App + Web

The Painspace

2018 - 2019

Chronic pain is a national epidemic. For patients, the pain is persisting and can detrimentally impact their emotional health and wellbeing. 'The Painspace' is an app created to support chronic pain sufferers through this. It sends push notifications providing motivation and guidance to help users manage their pain.



I was in charge of the functionality and visual design of the app and it's website in a 2 month engagement. This included the research, strategy, UI, producing all deliverables and presenting these to the client. I worked alongside a fellow UX designer and 4 developers.


A Silent Epidemic

In 2018, studies showed that 1 in 5 Australians within the 1.5 billion others in the world have reported to suffer from chronic pain. As chronic pain is subjective, for many patients there is no clear cause, thus there are no viable treatments - outside of recurring medical intervention and long-term pain management. The pain is persisting and could cause detrimental impacts to the patient's lifestyle and mental health.


Support In Push Notifications

The clients came to us in the Sydney Random Hacks of Kindness, with a vision to help chronic pain sufferers by creating 'The Painspace', an app that sends regular push notifications providing advice, motivation and support.

Their vision was based on multiple clinical research trials that showed the efficacy of text messaging, to positively change health related behaviours for medical conditions and chronic diseases.


A Working App In 2 Days

The clients wanted to have the app ready to launch by the end of the 2 day hackathon. With time as a precious resource, it was crucial to start defining what features we would be focusing on and map out a project plan for the hackathon weekend.

How might we help chronic pain sufferers become CEO of their pain?


We brainstormed potential additions to the app - including community forums, meditation apps, an app website.


With the client's help, we also developed a persona of a chronic pain sufferer so we could empathise with their mindset and needs.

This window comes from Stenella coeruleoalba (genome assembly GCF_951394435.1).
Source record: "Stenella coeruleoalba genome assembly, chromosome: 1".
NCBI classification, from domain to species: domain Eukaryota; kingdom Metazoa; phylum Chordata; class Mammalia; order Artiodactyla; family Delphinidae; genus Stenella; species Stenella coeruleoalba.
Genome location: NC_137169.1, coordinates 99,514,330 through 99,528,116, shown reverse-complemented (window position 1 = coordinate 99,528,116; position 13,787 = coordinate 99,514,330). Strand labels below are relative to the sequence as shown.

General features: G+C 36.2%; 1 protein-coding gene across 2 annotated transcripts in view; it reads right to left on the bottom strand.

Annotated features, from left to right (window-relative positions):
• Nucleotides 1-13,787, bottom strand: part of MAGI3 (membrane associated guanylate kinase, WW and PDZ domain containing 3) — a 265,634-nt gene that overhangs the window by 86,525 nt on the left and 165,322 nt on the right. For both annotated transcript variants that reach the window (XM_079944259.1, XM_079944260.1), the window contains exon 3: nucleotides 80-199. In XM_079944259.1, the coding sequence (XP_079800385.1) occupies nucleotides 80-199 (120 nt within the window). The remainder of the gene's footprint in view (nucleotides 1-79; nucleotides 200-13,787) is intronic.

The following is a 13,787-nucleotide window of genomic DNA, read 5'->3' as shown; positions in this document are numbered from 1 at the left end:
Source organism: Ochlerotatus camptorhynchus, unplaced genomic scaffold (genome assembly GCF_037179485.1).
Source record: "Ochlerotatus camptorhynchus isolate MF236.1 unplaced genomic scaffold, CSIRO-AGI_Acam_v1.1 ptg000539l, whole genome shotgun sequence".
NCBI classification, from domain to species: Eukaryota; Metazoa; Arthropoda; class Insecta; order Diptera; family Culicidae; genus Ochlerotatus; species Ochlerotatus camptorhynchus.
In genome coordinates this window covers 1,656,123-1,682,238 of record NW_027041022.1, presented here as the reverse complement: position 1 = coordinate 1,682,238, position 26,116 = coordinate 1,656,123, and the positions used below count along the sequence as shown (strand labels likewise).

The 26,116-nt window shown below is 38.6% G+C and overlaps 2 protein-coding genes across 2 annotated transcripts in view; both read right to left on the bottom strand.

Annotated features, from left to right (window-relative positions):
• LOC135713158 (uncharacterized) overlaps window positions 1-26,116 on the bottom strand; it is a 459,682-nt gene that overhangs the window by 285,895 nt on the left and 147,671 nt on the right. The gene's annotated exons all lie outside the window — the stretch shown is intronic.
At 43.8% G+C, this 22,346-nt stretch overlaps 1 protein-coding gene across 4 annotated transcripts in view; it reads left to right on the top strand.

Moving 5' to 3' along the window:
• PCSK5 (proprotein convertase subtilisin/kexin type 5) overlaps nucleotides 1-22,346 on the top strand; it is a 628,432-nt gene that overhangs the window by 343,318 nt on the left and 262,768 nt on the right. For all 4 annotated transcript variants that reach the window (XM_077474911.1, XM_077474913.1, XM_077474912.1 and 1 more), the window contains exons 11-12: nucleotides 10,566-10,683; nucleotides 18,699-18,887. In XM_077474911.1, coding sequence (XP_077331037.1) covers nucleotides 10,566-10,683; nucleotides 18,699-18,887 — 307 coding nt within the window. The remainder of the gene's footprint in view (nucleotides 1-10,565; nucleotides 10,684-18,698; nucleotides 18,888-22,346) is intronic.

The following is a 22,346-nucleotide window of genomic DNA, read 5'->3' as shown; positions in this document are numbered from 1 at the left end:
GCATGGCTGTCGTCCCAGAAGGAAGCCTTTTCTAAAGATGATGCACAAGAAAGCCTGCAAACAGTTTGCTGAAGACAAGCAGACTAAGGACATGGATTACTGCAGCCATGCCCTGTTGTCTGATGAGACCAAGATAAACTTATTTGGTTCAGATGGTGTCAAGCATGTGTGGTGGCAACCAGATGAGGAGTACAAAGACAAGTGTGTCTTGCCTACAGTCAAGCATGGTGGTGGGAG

With the persona in mind and feasibility as priority, we narrowed down the features into a set of requirements. The MVP was to simply have the app completed by the end of the 2 days.

App Development

Simplifying Flow, Increasing Usability

​After examining the client's existing prototype of the app, I brought to their attention that the flow they had in mind was confusing for a new user. Our priority was on quality over quantity - define the app flow and improve it's usability.


The app was to have one basic function - as the user's inbox for past push notifications sent to them.


We mapped out the end-to-end journey of the user to access the app, whether from social media, or a potential website.


The sign-up and app information screens were moved to the backlog to focus on the developing the MVP.


I re-designed the UI of the app on Adobe XD and handed over the prototyping to the other UX designer to demonstrate the new flow to our developers.


Though our original goal was to give users full control of the message frequency, the developers highlighted that it was not feasible in the limited time frame. For the simplest and most effective method, I suggested minimising it to a set 4 messages per week (as research showed).

Website Development

Creating The Website

With the app decisions finalised and prototype almost complete, we had time to revisit our backlog and decided upon adding a website to provide users more accessibility and additional information about the app. I took charge of creating the website from their existing website draft, while the other UX designer focused on coordinating the app design with the developers. 

The existing website's pages lacked readability. I began by organising the content and planning the information hierarchy of the new website.


The clients presented to me website precedents to use as reference for a monochromatic and minimal aesthetic. For the website's background, they asked me to similarly create a montage of the landscape with a face, which I managed to create on Photoshop.


A member of our team suggested using the word press template of one of the precedent's website, but there was a technical glitch. With less than a few hours left, we opted to use Wix as a quick solution to host the website. I took charge of delivering all the website elements to our marketing lead to put together, following my website structure and the precedent's design. Our priority was to create a draft for the final presentation, to demonstrate how the website worked and could accompany the app.

The Hack Results

A Launch-Ready App + A Draft Website

​The app was completed, but we ran into some technical difficulties during the final presentation - an issue with the transitioning of the introduction screens. Instead of a finger tap, the test build was coded to have timed transitions. It unfortunately occurred from a miscommunication between the design and development teams, and could have been avoided with more constant catchups.


Post-Hack Reflections

Finished, But Still More To Do

Even though the hackathon had officially ended, as a team, we all felt like there was a lot more we could do to really deliver for The Painspace. Both the app & website needed a lot more refinement before completely handing off to our client so we agreed to arrange a follow up meeting.

Nonetheless, there was a huge improvement in the flows and simplicity of both the app and website.  I was happy we were able to deliver a launch-ready app to the clients who were very pleased with the final outcome, saying that it exceeded their expectations!